In weighing up the risks taken on missions and the good gained from them, we sometimes tend to forget the fate of those on whose land we have been defending our own freedom. We tend to forget that in spite of everything, every Estonian servicemember has made their own contribution to making the world a slightly better place. Thanks to us, thousands of girls in Afghanistan have been able to go to school; women have enjoyed the support of midwives. In visiting Kabul in April, even the most sceptical forecasters admitted that Taliban will not would return to power in the same way they did 20 years ago. The changes in Afghan society – particularly among women and the young – have been too great, are too irreversible, for that to happen. This does not constitute victory, but it is an achievement of which we can justifiably be proud.

A similar opportunity to make the world a somewhat better place is enjoyed by those Estonians fighting on the diplomatic front. We instigated our candidacy to become a non-permanent member of the UN Security Council with a security argument as well: that it would make us more visible to the rest of the world and therefore better protected. But it also represents an opportunity to stand up for values that Estonia subscribes to Estonians’ fight in and for Afghanistan goes on, and right now the pen is in our hands which will write the future of the Afghan people in the UN. Working with Norway, we are leading agreements on how the UN can continue in Afghanistan now without NATO. I know that every Estonian diplomat who holds that quill in their hands is aware of their responsibility before all of you.

Ladies and gentlemen,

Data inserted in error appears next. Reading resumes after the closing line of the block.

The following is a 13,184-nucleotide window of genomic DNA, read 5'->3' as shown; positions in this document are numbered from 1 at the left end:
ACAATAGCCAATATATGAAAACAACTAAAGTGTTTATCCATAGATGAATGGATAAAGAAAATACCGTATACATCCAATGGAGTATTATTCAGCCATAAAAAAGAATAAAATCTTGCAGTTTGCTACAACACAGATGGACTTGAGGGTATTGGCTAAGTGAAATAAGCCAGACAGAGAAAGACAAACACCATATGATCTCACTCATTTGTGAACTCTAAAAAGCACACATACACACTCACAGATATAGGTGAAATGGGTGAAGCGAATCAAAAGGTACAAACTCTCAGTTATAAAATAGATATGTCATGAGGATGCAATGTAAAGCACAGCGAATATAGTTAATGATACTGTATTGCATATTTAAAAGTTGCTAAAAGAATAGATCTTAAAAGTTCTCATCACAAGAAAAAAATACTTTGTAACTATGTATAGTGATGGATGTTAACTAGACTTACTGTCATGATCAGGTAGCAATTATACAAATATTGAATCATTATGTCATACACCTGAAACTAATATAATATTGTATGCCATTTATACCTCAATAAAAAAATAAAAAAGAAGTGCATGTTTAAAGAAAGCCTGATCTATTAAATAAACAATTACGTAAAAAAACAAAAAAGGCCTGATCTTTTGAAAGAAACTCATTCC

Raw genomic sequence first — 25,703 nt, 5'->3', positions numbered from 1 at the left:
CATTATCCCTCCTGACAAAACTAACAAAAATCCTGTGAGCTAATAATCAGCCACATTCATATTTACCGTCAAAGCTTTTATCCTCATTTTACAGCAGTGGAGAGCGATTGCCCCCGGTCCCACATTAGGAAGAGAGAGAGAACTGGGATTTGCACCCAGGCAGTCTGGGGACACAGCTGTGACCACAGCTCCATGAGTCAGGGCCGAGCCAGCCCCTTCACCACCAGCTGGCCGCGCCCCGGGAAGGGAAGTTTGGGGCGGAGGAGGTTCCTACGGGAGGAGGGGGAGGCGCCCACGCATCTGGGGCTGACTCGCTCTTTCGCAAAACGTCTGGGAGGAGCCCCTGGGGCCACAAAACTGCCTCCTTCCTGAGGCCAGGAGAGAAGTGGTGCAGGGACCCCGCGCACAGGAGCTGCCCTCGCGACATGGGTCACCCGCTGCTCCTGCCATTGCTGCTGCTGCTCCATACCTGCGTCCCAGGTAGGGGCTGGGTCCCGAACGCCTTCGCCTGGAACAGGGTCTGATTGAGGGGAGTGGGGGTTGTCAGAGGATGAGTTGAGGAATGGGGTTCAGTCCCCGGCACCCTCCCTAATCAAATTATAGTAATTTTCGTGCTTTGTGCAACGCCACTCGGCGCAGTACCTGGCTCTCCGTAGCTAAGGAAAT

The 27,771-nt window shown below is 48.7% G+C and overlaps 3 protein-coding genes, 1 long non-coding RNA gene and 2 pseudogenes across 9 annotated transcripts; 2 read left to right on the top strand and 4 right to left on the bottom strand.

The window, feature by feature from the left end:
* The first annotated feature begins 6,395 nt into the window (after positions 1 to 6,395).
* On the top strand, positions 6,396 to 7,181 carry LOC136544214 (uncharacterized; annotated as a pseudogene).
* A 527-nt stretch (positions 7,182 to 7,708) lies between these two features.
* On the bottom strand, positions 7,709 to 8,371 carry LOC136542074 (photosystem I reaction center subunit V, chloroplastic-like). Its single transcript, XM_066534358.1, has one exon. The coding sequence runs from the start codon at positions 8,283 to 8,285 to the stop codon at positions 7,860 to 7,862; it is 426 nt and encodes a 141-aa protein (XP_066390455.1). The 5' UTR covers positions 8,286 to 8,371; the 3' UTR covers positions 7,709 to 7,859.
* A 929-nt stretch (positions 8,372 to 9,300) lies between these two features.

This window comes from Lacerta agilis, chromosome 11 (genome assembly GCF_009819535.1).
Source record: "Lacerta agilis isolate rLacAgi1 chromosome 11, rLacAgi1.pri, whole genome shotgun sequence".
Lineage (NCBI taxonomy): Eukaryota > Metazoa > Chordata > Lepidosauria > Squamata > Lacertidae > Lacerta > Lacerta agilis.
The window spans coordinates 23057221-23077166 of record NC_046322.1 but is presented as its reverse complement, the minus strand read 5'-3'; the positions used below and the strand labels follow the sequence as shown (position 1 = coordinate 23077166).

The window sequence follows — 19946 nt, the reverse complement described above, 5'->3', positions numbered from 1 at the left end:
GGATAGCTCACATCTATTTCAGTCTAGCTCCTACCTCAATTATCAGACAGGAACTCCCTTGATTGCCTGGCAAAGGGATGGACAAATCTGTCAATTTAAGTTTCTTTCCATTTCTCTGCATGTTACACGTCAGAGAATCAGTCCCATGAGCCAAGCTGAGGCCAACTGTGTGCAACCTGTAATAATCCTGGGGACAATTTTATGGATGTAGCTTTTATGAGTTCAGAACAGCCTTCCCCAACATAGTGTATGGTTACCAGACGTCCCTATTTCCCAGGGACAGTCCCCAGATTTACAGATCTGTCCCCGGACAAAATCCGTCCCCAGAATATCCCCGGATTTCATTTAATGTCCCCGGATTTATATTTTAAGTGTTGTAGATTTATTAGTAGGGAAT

I am sure that all of the veterans of the Estonian Defence Forces who have served on missions over the last 26 years also turn their thoughts to the security of our country and to human values. But I know that they are always spurred into undertaking missions for another reason, too: their sense of responsibility before their fellow soldiers, their squad, their unit. Before the men and women they have trained and served together on previous missions. Soldiers call this ‘unit cohesion’: a sense of duty that does not allow them to abandon their fellow fighters on the battlefield, or head off on a mission without those they have fought alongside to date. It is this sense of responsibility that drove many veterans of the Afghan campaign to go on a third, fourth or even fifth mission to the country, even during the most difficult years, and that drove the severely injured to return to the battlefield. It is hard to find anything that speaks of what makes us human more eloquently than this sense of responsibility our soldiers feel before one another.

We bear the same sort of responsibility as a society. We do not abandon a single soldier on the battlefield. We do not leave a single loved one of a veteran to deal with their problems alone. With the state’s veterans policy we guarantee them the treatment and support they need if they are injured. Should soldiers fall in battle, we guarantee support for their loved ones. Through charities, we raise donations to improve the rehabilitation options available to veterans and to support the education of the children of soldiers who have been injured or died. The donations raised by the Carolin Illenzeer Fund in the last year in spite of restrictions and events being cancelled clearly show that Estonian society has not forgotten its responsibilities before its heroes. Thank you, everyone!

I know that those watching on from the other side today would say to us: “Be brave and never give up!” Let us all cherish Estonia!